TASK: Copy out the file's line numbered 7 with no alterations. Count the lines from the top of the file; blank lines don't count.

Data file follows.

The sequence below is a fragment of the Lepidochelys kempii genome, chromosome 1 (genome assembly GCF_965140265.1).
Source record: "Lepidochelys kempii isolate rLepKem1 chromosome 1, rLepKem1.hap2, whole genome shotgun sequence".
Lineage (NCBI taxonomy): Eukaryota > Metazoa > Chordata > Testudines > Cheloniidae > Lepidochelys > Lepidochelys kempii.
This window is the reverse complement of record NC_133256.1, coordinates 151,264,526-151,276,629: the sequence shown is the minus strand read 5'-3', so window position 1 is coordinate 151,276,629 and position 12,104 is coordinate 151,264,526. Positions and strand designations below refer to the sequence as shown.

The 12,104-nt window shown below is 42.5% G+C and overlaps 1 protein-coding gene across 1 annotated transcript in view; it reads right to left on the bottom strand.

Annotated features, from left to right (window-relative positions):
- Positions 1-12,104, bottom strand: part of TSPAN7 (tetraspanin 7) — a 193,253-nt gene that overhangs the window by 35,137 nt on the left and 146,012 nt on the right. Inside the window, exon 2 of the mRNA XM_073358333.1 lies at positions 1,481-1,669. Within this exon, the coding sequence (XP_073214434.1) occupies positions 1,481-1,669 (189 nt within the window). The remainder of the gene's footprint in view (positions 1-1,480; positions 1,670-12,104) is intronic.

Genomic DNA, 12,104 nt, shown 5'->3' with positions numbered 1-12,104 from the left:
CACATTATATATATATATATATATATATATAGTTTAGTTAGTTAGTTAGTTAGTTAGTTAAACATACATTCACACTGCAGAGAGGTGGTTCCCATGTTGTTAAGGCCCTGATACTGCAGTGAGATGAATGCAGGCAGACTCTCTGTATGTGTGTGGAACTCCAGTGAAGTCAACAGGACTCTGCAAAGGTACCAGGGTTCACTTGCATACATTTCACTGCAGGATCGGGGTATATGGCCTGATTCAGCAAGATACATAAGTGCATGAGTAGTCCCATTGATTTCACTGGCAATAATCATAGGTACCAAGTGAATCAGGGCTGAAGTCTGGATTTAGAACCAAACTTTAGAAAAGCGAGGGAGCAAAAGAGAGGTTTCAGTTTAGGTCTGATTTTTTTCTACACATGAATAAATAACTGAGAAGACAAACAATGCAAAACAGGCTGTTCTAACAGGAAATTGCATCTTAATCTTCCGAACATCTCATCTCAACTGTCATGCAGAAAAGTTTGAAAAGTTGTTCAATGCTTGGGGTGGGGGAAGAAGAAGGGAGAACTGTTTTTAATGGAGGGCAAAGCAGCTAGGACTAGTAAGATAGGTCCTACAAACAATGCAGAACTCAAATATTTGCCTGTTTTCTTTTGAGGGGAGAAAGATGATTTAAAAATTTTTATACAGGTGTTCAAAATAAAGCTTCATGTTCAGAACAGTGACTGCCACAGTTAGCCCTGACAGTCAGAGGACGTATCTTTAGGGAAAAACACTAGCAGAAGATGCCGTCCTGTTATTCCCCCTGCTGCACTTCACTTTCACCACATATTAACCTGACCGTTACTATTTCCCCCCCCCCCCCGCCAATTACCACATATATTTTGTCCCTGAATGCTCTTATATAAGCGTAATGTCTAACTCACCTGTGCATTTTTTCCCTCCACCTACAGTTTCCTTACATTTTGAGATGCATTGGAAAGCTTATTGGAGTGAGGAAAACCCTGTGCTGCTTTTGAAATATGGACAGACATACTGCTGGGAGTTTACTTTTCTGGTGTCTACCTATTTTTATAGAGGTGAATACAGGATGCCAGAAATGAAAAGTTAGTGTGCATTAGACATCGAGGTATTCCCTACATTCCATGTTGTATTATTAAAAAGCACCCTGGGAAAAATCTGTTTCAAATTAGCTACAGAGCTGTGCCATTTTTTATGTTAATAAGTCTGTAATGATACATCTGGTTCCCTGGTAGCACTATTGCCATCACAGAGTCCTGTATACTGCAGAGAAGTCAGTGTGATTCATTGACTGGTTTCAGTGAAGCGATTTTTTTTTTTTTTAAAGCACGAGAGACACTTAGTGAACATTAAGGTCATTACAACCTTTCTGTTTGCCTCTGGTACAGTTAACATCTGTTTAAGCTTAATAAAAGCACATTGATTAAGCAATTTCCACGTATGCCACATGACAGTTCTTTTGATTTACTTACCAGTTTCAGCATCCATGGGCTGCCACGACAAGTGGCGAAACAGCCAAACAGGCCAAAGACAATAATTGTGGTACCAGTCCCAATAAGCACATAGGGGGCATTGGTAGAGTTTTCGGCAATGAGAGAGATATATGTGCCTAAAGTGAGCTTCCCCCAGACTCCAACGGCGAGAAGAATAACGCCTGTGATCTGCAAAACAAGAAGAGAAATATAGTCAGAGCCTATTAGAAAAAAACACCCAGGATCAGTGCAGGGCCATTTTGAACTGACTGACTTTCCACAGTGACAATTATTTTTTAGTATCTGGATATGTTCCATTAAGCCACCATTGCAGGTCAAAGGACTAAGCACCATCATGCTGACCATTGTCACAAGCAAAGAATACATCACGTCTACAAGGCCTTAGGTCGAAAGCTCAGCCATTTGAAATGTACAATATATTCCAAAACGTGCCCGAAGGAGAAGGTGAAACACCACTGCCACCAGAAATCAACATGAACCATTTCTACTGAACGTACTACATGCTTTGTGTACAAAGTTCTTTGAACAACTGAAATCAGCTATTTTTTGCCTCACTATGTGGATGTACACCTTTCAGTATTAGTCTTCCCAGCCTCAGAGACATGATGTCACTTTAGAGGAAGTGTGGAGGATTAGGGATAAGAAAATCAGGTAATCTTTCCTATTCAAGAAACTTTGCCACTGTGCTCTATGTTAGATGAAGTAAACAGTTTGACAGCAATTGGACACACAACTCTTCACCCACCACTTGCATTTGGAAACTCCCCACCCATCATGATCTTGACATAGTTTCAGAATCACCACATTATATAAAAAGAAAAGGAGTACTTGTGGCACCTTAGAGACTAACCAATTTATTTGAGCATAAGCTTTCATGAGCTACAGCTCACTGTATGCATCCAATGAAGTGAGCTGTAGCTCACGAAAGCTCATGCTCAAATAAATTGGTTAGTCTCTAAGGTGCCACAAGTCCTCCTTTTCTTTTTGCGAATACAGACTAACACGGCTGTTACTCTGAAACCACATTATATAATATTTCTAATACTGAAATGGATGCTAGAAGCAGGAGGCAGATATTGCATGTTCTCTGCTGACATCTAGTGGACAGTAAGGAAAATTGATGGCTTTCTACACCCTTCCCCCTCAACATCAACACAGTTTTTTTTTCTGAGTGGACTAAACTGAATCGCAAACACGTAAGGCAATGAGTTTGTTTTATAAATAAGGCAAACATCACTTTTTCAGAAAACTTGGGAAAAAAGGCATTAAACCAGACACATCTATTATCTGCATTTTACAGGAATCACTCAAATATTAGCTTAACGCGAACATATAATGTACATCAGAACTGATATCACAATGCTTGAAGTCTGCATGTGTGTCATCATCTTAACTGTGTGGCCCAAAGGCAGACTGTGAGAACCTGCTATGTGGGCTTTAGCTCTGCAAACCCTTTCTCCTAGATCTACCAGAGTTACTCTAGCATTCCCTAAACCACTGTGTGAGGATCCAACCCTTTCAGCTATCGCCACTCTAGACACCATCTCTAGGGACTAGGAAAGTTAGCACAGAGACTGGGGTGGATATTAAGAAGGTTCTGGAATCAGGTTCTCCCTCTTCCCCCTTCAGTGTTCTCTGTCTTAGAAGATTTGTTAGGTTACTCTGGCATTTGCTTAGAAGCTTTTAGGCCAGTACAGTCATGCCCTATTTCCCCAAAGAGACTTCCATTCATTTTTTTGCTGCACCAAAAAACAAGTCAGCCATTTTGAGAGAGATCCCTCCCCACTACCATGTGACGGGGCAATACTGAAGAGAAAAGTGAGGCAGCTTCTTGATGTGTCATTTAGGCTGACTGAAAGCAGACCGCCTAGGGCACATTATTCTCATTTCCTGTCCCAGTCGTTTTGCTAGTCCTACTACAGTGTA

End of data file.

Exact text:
- Positions 1-12,104, bottom strand: part of TSPAN7 (tetraspanin 7) — a 193,253-nt gene that overhangs the window by 35,137 nt on the left and 146,012 nt on the right. Inside the window, exon 2 of the mRNA XM_073358333.1 lies at positions 1,481-1,669. Within this exon, the coding sequence (XP_073214434.1) occupies positions 1,481-1,669 (189 nt within the window). The remainder of the gene's footprint in view (positions 1-1,480; positions 1,670-12,104) is intronic.